Celebration of Bo Schembechler’s Life
November 21, 2006
Eighteen months ago, Bo Schembechler stood at the center of this great stadium as thousands of people cheered him.
His headset and Block M baseball cap had been replaced by a mortarboard and tassel. A knee-length black gown hung in place of his familiar blue jacket. Gone from his hands were the clipboard and game notes. In their place: a single piece of paper, declaring him an honorary graduate of the University of Michigan
Bo Schembechler did not receive an honorary degree because of his win-loss record, remarkable as it was. He was not honored because of Big Ten championships, or consecutive appearances in a bowl game, or players in the NFL.
Bo was awarded an honorary degree from the University of Michigan because he was a man of integrity. It is an ideal we expect each and every student, employee and graduate of this university to uphold and demonstrate. We value and promote integrity in pursuit of new knowledge, in representing our institution, or simply in cheering on the maize and blue at Michigan Stadium.
Bo personified integrity — as a coach and a mentor, as a teacher and a donor, as a friend. He believed in the importance of hard work and hard decisions, of loyalty and dedication. His integrity was larger than this stadium and it shaped all that he was, from a husband and father … to a coach who conducted himself with class and spirit … to a philanthropist who always wanted to see Michigan improve.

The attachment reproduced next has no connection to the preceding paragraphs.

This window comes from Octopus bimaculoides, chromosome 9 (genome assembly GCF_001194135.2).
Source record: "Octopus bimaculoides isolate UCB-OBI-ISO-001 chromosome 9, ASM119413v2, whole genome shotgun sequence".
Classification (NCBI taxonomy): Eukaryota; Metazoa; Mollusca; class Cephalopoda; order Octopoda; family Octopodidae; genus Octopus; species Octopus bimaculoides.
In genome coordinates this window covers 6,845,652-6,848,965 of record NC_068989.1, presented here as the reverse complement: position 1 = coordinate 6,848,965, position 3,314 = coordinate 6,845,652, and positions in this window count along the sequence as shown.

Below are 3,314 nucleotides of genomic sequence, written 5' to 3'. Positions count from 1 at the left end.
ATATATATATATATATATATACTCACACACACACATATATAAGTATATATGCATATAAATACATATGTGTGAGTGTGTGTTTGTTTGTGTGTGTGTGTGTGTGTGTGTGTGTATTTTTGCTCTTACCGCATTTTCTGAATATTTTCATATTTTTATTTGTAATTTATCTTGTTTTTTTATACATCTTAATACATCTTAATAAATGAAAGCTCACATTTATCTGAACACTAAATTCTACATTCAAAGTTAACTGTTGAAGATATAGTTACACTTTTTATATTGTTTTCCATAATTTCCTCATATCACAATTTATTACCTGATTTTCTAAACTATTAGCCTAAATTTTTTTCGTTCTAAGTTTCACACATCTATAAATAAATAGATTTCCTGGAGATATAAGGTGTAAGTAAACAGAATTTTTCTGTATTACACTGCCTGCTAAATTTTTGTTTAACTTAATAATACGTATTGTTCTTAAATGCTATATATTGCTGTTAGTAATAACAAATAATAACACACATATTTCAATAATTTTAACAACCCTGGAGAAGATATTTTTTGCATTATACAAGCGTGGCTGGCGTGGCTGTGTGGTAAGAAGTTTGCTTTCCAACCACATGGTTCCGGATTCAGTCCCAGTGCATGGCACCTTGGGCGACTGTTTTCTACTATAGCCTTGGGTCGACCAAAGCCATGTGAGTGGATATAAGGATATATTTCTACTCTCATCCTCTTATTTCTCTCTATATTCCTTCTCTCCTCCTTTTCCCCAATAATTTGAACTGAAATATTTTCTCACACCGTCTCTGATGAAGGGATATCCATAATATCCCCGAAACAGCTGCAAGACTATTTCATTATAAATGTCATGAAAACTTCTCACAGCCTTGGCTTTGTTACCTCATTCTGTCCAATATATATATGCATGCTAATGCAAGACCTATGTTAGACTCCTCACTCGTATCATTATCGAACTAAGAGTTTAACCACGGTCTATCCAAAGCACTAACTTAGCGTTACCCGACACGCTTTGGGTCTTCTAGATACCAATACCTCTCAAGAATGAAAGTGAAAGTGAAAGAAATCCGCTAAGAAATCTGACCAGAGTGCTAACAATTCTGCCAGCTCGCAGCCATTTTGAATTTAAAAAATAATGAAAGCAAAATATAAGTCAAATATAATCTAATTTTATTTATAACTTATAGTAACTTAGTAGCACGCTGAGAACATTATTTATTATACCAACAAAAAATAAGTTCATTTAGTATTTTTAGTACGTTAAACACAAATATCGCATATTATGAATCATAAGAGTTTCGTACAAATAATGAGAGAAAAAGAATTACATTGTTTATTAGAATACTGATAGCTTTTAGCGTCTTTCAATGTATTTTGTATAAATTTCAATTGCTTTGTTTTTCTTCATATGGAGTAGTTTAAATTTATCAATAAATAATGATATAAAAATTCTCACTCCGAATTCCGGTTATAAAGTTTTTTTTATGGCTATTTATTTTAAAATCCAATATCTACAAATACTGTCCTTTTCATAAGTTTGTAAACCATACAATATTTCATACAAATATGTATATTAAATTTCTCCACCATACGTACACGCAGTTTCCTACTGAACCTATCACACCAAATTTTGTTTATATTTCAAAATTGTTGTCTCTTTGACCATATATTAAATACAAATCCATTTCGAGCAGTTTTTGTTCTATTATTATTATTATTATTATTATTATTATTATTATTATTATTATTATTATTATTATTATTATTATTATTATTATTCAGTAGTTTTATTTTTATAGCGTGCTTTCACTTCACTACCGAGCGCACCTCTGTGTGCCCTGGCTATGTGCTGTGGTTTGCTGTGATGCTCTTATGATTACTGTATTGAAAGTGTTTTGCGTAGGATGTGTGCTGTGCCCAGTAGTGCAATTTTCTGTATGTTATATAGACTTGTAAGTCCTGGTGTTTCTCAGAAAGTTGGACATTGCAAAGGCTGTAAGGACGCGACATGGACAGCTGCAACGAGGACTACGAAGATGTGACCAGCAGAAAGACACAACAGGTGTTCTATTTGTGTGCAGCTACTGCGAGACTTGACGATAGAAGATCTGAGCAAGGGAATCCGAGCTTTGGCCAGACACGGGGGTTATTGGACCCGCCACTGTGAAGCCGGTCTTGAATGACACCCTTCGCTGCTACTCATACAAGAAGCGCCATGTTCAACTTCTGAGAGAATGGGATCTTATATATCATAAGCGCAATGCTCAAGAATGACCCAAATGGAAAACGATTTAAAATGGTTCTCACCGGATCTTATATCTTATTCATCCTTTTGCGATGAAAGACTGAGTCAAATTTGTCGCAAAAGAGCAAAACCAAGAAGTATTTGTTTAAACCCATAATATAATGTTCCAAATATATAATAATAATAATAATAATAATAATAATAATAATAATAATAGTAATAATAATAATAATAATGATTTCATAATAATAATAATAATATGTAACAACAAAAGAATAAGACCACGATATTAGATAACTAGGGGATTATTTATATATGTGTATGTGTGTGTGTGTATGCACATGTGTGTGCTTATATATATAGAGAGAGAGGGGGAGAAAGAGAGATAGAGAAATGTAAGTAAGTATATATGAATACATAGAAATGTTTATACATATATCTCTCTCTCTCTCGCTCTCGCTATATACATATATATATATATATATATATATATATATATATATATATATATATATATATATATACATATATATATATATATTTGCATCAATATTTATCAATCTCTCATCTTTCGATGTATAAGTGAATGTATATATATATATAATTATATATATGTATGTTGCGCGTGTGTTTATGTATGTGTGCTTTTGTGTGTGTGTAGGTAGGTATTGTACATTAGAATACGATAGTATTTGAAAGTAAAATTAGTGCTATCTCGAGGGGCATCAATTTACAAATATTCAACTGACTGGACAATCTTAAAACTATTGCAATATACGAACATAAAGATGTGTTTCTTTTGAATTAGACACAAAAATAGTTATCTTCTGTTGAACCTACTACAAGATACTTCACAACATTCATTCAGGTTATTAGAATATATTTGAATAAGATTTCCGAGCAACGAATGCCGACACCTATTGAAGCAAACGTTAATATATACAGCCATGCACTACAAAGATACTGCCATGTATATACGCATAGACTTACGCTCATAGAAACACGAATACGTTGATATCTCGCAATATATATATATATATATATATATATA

Bo’s message to our graduates that commencement day was very simple and very Bo: “Lead. Be tough. Be honest. Work hard. Be the right kind of person.”
A life of integrity is why we honored Bo then, and it is what we celebrate today.
These last few days, I have received hundreds of messages from alumni and fans, and even from people who admitted they are, in fact, not fans. Most of them never met Bo Schembechler. But they said they knew him. And admired him. And respected him.
All of these people, from Michigan alumna Ruth Appleton Bell, who was on campus for her 60th reunion from medical school … to Jim Haskins, one of many, many Ohio State graduates who offered their condolences … all of these people wanted to tell the Michigan community just how much Bo meant to them because of the way he lived life.
Like you, I will miss Bo. Whether we are regents or students, faculty or staff, fans or foes, we will miss him very much. He is as ingrained at Michigan as the Diag and Burton Tower, and like those iconic symbols of the University, I think we all believed Bo would always … just … be there.
And he will be.
Bo Schembechler will be a part of Michigan as long at this university displays the remarkable integrity that he embodied so deeply. He will be a part of Michigan forever.